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James Cameron is betting the farm and the clothes on the backs of everyone over at 20th Century Studios with the release of Avatar: The Way of Water, and with almost five years of production, a massive special effects budget, and an extreme level of patience, fans are finally getting the chance to return to the world of Pandora to discover for themselves if this “flight of passage” will be worth the price of admission, time, and waiting.
Avatar: The Way of Water comes in at a hefty three hours and ten minutes, at a time where cinema is lagging and the box office is hurting. A runtime of this scale, especially for a visually challenging science fiction fantasy film is a huge risk. Even after almost a year of recovery from the pandemic, the movie going experience has taken some major hits, with many viewers and studios headed to the couch in favor of streaming debuts and short form series over sequels and silver screen releases.
It doesn’t matter the IP, the marketing budget, or what superstars come onto a project. It has been increasingly difficult to succeed. DC’s Black Adam is a pillar of example, which had all three powerhouse forces and still failed to capture the success Hollywood was hoping for.
For tested cinema veterans like Cameron, The Way of Water is a challenge that is as intriguing as it is sobering, bringing forward the question on what the fate of cinema will be moving forward and if Hollywood is willing to invest in bigger budget productions versus smaller scaled concepts that are safer with returns.
Fortunately for Cameron, this long awaited sequel has not only met the expectations set, but has surpassed them tremendously. Avatar: The Way of Water is a triumph and one that scores a win for moviegoers everywhere in a time where Hollywood needs a firm reminder of the magic that only silver screen spectacle can provide.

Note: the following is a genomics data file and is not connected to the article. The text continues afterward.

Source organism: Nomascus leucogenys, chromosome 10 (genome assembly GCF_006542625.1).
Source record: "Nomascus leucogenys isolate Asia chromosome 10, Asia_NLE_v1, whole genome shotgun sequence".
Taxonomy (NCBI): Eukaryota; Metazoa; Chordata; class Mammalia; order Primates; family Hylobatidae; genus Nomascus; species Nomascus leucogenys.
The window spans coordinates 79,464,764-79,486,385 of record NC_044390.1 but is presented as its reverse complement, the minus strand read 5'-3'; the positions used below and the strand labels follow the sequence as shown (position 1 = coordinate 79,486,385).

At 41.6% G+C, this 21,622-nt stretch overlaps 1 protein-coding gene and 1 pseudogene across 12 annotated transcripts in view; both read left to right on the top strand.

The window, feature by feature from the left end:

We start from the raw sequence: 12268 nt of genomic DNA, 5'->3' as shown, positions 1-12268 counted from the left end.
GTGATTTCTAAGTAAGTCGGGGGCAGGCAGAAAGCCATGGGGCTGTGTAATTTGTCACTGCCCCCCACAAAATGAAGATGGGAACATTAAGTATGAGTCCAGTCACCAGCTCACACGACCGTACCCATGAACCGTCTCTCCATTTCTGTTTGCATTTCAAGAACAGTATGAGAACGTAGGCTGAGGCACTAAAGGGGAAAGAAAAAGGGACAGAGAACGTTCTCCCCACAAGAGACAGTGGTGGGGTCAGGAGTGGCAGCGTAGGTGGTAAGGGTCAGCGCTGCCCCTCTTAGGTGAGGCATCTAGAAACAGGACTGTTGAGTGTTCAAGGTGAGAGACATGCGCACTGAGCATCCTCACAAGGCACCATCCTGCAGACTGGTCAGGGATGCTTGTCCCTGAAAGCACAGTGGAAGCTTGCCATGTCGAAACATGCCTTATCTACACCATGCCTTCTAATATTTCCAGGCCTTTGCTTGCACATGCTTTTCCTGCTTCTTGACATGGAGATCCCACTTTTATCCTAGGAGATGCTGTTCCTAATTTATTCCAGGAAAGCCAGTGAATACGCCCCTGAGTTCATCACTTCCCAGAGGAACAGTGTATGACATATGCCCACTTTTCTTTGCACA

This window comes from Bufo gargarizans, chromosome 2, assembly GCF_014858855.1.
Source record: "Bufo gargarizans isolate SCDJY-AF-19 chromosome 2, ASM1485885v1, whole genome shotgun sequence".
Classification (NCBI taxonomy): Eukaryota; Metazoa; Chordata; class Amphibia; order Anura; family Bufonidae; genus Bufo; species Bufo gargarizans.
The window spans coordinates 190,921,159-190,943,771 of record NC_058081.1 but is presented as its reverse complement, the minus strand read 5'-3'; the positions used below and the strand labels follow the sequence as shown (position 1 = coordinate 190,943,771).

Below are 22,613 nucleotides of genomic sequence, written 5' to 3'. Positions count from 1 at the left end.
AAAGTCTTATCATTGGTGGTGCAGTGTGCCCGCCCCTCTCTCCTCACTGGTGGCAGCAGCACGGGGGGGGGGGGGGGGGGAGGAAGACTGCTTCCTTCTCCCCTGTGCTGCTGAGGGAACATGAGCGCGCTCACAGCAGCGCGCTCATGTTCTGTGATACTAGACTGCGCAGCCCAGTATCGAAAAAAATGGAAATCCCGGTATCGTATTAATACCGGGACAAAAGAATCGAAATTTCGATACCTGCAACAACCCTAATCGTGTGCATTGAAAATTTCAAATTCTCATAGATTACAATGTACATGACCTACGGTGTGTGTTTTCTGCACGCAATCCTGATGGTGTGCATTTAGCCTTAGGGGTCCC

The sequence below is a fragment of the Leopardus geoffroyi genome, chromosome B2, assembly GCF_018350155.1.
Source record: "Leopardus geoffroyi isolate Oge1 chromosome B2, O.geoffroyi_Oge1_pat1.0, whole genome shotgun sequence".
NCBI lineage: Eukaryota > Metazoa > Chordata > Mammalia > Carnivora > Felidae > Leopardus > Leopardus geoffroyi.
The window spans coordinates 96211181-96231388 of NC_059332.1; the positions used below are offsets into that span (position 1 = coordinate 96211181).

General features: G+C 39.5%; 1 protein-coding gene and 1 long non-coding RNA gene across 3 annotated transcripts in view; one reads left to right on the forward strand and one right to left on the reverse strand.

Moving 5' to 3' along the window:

The Way of Water makes leaps and bounds beyond its predecessor on all counts, with visuals that are so clear, crisp, and real, you actually believe Nicole Kidman’s AMC Theatres commercial whole heartedly. That indescribable feeling hits with every second of on screen visual, cutting the boundaries even thinner for what’s possible and making every cent of the film’s behemoth budget go to work ten times over.
With the original Avatar being so famously praised for its state of the art special effects and 3D prowess, it’s not exactly a surprise that The Way of Water follows in its footsteps, but all the same, it is truly remarkable how far computer graphics and special effects have come.
Straight from the halls of Industrial Light and Magic with the legendary works of films like Jurassic Park, Willow, and Terminator 2, this film once again takes risks and is a giant leap ahead for a medium that never ceases to amaze us again and again and again. The end result is a visually captivating kaleidoscope that tells its own story unapologetically while setting up a fun, but emotional ride that will keep you intrigued from start to finish.
It accomplishes by not making the visuals the primary drive of the film, and instead, uses them along with its two primary stories to paint a narrative that is cohesive, engaging, and worthy of the runtime. Both stories also contrast in pacing, creating an interesting flow and dynamic that is carefully crafted to keep the audience fully immersed in the world of Avatar.
The faster paced storyline focuses the ongoing battle between the “Sky People” and the native Na’Vi, with plenty of unsettled scores from the original Avatar finding their way back into the spotlight.
The second story vein dives deep into the family bonds of Sully and his family, bringing the pacing to an interesting rhythm, exploring the rich world of Pandora and its connections to the Na’Vi in ways that mirror the world building pacing that is very reminiscent of stories like Lord of the Rings.
It all blends together perfectly, giving fans a chance to get the epic CG battles sci-fi flicks are well known for with action packed fighting and high stakes moments, while at the same time, taking the time to focus on the more intimate moments that viewers can resonate with and connect to. It creates a genuine sense of reality in what otherwise would be pure fantasy, and that’s the key factor at what makes this film succeed.
It also uses the runtime to its advantage, bringing the story together in a way that gives viewers a chance to be fully introduced to every new element, character, and idea without feeling lost or bogged down and overloaded.
No one element overpowers, and each is carefully curated into a larger objective, which is what brings us all into the movie theater, excited and ready to see what comes next. There’s magic at the movies, and a future that still can be just as bright and gleaming as what’s come before.